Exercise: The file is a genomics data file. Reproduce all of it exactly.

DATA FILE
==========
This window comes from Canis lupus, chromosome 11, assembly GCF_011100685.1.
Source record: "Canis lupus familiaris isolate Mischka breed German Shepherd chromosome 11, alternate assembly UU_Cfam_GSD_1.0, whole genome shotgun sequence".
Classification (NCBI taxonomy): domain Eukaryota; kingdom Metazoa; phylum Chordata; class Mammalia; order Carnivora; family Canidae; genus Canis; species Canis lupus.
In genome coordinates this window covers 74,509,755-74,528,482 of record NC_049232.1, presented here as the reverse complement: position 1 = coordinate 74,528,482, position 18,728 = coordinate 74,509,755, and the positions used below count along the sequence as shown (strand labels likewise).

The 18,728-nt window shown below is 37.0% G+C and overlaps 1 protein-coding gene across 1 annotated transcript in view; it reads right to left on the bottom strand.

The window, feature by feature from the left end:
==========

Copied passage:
This window comes from Canis lupus, chromosome 11, assembly GCF_011100685.1.
Source record: "Canis lupus familiaris isolate Mischka breed German Shepherd chromosome 11, alternate assembly UU_Cfam_GSD_1.0, whole genome shotgun sequence".
Classification (NCBI taxonomy): domain Eukaryota; kingdom Metazoa; phylum Chordata; class Mammalia; order Carnivora; family Canidae; genus Canis; species Canis lupus.
In genome coordinates this window covers 74,509,755-74,528,482 of record NC_049232.1, presented here as the reverse complement: position 1 = coordinate 74,528,482, position 18,728 = coordinate 74,509,755, and the positions used below count along the sequence as shown (strand labels likewise).

The 18,728-nt window shown below is 37.0% G+C and overlaps 1 protein-coding gene across 1 annotated transcript in view; it reads right to left on the bottom strand.

The window, feature by feature from the left end: